And, incidentally, I love O. Henry's own stories.

Anonymous said...

i'm fed up with this shite about literary fiction. Put Ian McEwan in the ring with John Le Carre or Charles McCarry, aged as they are, and they'd use their MI6/CIA unarmed combat skills to break his neck like a dry twig. That's all there is to it.

Maybe because there's generally no money at all in 'literary fiction' (i.e. crap), examplars of this art need a big ego credit in lieu of a cheque, and so practice the long-standing art of looking down their noses at anyone who knows about plot, dialogue, pacing, etc.

Booker Prize winners? Shakespeare would have stomped on them with a cry of rage.

David Isaak said...

Well, call me a fool but I think Le Carre IS literary fiction, whether the critics have realized it or not. I view him as having inherited directly from Graham Greene.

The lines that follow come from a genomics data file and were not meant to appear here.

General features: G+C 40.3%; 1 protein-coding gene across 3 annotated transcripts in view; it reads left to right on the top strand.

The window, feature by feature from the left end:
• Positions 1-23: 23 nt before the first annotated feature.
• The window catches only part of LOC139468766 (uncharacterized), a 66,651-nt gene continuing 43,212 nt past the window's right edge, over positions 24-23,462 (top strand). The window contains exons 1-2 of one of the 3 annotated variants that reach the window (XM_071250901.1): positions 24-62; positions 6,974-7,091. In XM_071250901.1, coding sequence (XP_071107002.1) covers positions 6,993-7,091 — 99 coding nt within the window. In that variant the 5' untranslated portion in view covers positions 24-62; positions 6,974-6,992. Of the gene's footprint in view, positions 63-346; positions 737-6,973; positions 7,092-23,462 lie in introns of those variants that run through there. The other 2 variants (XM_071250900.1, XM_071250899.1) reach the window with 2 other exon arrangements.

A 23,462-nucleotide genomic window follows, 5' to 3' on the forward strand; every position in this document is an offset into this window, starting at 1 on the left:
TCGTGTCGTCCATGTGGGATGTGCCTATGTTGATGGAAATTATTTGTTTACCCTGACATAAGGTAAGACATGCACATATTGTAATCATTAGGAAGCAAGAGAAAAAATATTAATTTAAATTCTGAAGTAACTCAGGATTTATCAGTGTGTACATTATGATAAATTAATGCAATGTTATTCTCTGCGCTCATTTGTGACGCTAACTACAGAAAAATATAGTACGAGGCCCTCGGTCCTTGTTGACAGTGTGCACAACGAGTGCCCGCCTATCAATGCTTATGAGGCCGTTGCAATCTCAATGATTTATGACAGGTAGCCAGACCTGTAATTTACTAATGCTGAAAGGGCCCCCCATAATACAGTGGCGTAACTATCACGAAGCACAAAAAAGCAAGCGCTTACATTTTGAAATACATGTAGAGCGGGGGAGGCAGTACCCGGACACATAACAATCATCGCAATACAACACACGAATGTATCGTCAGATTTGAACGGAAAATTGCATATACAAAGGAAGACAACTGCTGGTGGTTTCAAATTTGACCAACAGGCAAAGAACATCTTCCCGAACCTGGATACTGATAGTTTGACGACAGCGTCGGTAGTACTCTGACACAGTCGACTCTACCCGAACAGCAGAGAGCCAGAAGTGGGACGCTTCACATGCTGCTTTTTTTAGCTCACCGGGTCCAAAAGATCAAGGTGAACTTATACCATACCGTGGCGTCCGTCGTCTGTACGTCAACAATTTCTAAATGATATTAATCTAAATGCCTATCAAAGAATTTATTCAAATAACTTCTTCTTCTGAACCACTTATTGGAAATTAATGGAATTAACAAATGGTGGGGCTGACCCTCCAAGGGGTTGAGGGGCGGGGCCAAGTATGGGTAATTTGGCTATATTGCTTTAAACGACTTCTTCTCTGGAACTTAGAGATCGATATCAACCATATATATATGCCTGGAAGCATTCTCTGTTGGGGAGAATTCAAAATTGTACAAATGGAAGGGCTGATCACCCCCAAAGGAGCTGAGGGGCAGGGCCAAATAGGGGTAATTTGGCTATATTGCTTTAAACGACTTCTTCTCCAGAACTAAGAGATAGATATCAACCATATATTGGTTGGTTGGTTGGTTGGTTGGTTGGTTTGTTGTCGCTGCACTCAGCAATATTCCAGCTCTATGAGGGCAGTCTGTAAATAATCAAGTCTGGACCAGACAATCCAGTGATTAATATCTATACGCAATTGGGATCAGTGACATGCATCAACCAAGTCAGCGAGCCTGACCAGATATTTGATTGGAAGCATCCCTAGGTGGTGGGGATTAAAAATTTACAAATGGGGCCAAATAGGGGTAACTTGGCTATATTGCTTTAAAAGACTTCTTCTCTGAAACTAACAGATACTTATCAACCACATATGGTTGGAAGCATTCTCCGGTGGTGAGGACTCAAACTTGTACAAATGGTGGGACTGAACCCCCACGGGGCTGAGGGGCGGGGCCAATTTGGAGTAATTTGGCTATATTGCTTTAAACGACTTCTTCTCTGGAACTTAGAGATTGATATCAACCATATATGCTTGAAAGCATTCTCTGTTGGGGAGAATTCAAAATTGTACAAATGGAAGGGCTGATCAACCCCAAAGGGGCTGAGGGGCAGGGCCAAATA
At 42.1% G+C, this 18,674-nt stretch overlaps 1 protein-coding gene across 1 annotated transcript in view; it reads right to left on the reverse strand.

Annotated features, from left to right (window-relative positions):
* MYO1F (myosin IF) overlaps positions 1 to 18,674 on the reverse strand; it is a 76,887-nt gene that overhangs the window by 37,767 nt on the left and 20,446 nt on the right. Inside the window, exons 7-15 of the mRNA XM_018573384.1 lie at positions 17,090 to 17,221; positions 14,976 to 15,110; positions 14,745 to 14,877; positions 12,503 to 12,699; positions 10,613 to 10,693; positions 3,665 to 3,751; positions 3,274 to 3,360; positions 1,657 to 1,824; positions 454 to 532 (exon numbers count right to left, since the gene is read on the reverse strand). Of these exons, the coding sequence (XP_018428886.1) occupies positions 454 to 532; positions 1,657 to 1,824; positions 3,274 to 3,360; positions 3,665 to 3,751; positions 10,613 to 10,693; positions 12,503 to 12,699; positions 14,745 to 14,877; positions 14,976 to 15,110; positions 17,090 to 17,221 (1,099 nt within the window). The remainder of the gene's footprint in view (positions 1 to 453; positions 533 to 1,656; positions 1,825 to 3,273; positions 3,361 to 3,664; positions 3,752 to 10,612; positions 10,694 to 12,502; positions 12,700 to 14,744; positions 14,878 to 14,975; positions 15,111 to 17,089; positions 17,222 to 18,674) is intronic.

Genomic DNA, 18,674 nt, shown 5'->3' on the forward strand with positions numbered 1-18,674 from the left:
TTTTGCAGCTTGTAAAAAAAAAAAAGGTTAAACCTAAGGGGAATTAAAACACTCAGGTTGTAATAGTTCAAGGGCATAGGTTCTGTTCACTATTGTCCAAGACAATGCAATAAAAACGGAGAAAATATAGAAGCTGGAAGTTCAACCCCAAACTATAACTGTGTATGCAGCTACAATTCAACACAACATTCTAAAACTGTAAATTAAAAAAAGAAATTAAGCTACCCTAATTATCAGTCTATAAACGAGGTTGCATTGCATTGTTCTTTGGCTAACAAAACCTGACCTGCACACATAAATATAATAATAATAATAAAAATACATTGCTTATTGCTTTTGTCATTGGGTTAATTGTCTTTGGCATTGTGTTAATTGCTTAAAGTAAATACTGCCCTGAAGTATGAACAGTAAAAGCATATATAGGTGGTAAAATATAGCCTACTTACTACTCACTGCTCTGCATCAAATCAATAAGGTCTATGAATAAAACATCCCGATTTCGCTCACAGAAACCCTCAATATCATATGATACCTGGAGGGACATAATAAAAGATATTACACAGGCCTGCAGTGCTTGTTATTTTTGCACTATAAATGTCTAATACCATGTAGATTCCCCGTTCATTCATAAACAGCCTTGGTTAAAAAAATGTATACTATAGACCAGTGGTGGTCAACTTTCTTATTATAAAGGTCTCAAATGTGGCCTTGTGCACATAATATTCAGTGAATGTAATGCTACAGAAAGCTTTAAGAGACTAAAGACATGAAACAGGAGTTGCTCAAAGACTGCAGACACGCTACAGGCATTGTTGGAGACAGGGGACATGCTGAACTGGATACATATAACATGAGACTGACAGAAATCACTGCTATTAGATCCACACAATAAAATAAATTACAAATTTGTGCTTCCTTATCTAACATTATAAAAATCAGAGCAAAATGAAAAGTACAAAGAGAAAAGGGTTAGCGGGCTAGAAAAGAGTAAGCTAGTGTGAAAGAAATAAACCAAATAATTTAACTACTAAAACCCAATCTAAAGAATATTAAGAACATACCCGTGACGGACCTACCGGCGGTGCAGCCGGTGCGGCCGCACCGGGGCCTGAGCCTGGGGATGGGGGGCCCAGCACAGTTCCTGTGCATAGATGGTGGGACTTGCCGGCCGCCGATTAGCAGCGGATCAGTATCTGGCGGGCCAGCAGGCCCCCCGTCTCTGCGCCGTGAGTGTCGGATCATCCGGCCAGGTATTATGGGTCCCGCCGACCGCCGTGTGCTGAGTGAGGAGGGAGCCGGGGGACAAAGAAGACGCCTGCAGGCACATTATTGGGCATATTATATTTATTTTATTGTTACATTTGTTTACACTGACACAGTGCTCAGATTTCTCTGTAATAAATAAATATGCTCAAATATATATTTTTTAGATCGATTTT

Anonymous said...

I liked some of the stories in this collection a lot, and though I have an MFA, I'm untrammeled by whatever they teach the short-fiction crowd because I didn't do ANY fiction.

That said, it's fun to go back to the first volume (available at my local public library!) and browse the stories. Some of them are unreadable today, in a way that O. Henry's stories rarely are. Some of them are excellent or at least good reading. They are all intended for a popular audience, and that's not a bad thing.

Anonymous said...

Le Carre is Kafka + excitement. Much as i like Kafka, reading him is like climbing a mountain; reading Le Carre is more like skiing. Not that i've done either, mind.